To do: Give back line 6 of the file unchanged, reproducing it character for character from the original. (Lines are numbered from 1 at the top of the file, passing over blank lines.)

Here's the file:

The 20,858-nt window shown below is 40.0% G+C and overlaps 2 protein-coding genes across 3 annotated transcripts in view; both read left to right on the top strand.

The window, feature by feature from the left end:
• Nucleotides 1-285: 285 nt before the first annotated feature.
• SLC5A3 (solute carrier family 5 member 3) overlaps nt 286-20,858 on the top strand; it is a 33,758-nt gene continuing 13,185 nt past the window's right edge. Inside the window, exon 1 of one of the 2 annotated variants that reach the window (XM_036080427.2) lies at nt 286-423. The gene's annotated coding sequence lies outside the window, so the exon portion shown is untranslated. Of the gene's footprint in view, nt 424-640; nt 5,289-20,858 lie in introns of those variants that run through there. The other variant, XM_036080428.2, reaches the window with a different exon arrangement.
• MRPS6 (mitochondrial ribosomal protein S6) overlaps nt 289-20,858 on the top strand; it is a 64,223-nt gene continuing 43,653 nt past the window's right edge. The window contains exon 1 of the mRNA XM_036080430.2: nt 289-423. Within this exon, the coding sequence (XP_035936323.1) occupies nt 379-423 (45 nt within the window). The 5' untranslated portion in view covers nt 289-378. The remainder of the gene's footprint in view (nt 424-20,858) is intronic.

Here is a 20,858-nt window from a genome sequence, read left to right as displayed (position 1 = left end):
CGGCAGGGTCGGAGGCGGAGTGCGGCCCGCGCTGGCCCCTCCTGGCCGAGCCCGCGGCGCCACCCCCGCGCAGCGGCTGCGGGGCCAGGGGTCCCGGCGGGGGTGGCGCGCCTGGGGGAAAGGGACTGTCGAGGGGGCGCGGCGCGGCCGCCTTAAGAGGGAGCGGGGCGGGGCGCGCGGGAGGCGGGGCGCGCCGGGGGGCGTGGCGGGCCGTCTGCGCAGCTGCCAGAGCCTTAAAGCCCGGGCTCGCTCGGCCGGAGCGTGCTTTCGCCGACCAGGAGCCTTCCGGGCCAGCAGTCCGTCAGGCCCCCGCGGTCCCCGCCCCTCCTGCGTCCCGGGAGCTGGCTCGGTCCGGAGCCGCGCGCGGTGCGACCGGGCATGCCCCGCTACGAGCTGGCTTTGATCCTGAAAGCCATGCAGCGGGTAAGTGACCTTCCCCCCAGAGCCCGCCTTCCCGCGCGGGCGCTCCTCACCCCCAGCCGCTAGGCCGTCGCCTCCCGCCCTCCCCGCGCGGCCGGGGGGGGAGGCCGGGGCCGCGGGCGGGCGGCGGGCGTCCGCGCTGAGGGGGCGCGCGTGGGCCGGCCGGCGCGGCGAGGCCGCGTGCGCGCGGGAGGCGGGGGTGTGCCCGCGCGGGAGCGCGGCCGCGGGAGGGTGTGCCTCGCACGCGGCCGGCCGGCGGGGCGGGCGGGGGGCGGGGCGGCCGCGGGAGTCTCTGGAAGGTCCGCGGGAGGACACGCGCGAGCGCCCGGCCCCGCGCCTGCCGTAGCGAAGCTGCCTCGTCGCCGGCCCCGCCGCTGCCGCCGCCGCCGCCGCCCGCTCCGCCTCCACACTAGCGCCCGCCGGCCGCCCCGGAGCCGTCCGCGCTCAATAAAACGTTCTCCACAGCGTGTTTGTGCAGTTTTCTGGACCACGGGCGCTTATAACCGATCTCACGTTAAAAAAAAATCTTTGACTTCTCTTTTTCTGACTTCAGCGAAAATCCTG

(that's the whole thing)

Here is a 20,858-nt window from a genome sequence, read left to right as displayed (position 1 = left end):